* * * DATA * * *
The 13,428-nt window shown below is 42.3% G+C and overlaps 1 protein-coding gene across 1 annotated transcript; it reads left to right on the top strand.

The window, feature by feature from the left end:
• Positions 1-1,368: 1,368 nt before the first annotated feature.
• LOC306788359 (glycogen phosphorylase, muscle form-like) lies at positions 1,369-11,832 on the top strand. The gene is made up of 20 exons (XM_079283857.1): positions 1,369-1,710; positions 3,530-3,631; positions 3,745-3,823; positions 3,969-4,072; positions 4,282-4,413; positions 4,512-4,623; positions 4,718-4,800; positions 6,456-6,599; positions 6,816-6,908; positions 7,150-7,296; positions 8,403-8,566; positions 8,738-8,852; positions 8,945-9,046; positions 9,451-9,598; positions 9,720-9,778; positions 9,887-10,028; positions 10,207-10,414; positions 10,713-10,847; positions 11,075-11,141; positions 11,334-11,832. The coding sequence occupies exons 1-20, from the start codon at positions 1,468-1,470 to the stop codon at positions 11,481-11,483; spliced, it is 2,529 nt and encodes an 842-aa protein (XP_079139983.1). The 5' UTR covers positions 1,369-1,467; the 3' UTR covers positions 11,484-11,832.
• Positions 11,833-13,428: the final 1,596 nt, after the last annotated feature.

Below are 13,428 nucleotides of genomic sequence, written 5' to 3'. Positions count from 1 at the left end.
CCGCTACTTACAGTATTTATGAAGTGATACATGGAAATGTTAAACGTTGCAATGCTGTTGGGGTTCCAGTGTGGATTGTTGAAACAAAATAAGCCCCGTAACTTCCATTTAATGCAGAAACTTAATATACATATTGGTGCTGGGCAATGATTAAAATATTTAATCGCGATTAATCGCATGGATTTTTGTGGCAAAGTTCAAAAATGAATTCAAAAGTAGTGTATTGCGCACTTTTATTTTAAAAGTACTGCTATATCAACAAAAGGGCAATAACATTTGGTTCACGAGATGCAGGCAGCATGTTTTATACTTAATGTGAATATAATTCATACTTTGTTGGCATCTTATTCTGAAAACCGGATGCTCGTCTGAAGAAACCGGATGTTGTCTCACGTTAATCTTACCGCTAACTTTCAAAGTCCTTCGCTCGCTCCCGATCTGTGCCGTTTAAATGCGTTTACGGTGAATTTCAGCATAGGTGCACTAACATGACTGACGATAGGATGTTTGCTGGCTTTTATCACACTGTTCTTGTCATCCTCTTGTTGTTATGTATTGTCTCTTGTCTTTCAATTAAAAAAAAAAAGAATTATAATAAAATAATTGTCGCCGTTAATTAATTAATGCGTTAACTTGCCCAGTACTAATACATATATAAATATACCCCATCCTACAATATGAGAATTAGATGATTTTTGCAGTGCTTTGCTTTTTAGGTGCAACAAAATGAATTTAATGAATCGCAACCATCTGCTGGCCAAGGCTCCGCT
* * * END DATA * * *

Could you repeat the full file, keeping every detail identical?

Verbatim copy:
The 13,428-nt window shown below is 42.3% G+C and overlaps 1 protein-coding gene across 1 annotated transcript; it reads left to right on the top strand.

The window, feature by feature from the left end:
• Positions 1-1,368: 1,368 nt before the first annotated feature.
• LOC306788359 (glycogen phosphorylase, muscle form-like) lies at positions 1,369-11,832 on the top strand. The gene is made up of 20 exons (XM_079283857.1): positions 1,369-1,710; positions 3,530-3,631; positions 3,745-3,823; positions 3,969-4,072; positions 4,282-4,413; positions 4,512-4,623; positions 4,718-4,800; positions 6,456-6,599; positions 6,816-6,908; positions 7,150-7,296; positions 8,403-8,566; positions 8,738-8,852; positions 8,945-9,046; positions 9,451-9,598; positions 9,720-9,778; positions 9,887-10,028; positions 10,207-10,414; positions 10,713-10,847; positions 11,075-11,141; positions 11,334-11,832. The coding sequence occupies exons 1-20, from the start codon at positions 1,468-1,470 to the stop codon at positions 11,481-11,483; spliced, it is 2,529 nt and encodes an 842-aa protein (XP_079139983.1). The 5' UTR covers positions 1,369-1,467; the 3' UTR covers positions 11,484-11,832.
• Positions 11,833-13,428: the final 1,596 nt, after the last annotated feature.

Below are 13,428 nucleotides of genomic sequence, written 5' to 3'. Positions count from 1 at the left end.
CCGCTACTTACAGTATTTATGAAGTGATACATGGAAATGTTAAACGTTGCAATGCTGTTGGGGTTCCAGTGTGGATTGTTGAAACAAAATAAGCCCCGTAACTTCCATTTAATGCAGAAACTTAATATACATATTGGTGCTGGGCAATGATTAAAATATTTAATCGCGATTAATCGCATGGATTTTTGTGGCAAAGTTCAAAAATGAATTCAAAAGTAGTGTATTGCGCACTTTTATTTTAAAAGTACTGCTATATCAACAAAAGGGCAATAACATTTGGTTCACGAGATGCAGGCAGCATGTTTTATACTTAATGTGAATATAATTCATACTTTGTTGGCATCTTATTCTGAAAACCGGATGCTCGTCTGAAGAAACCGGATGTTGTCTCACGTTAATCTTACCGCTAACTTTCAAAGTCCTTCGCTCGCTCCCGATCTGTGCCGTTTAAATGCGTTTACGGTGAATTTCAGCATAGGTGCACTAACATGACTGACGATAGGATGTTTGCTGGCTTTTATCACACTGTTCTTGTCATCCTCTTGTTGTTATGTATTGTCTCTTGTCTTTCAATTAAAAAAAAAAAGAATTATAATAAAATAATTGTCGCCGTTAATTAATTAATGCGTTAACTTGCCCAGTACTAATACATATATAAATATACCCCATCCTACAATATGAGAATTAGATGATTTTTGCAGTGCTTTGCTTTTTAGGTGCAACAAAATGAATTTAATGAATCGCAACCATCTGCTGGCCAAGGCTCCGCT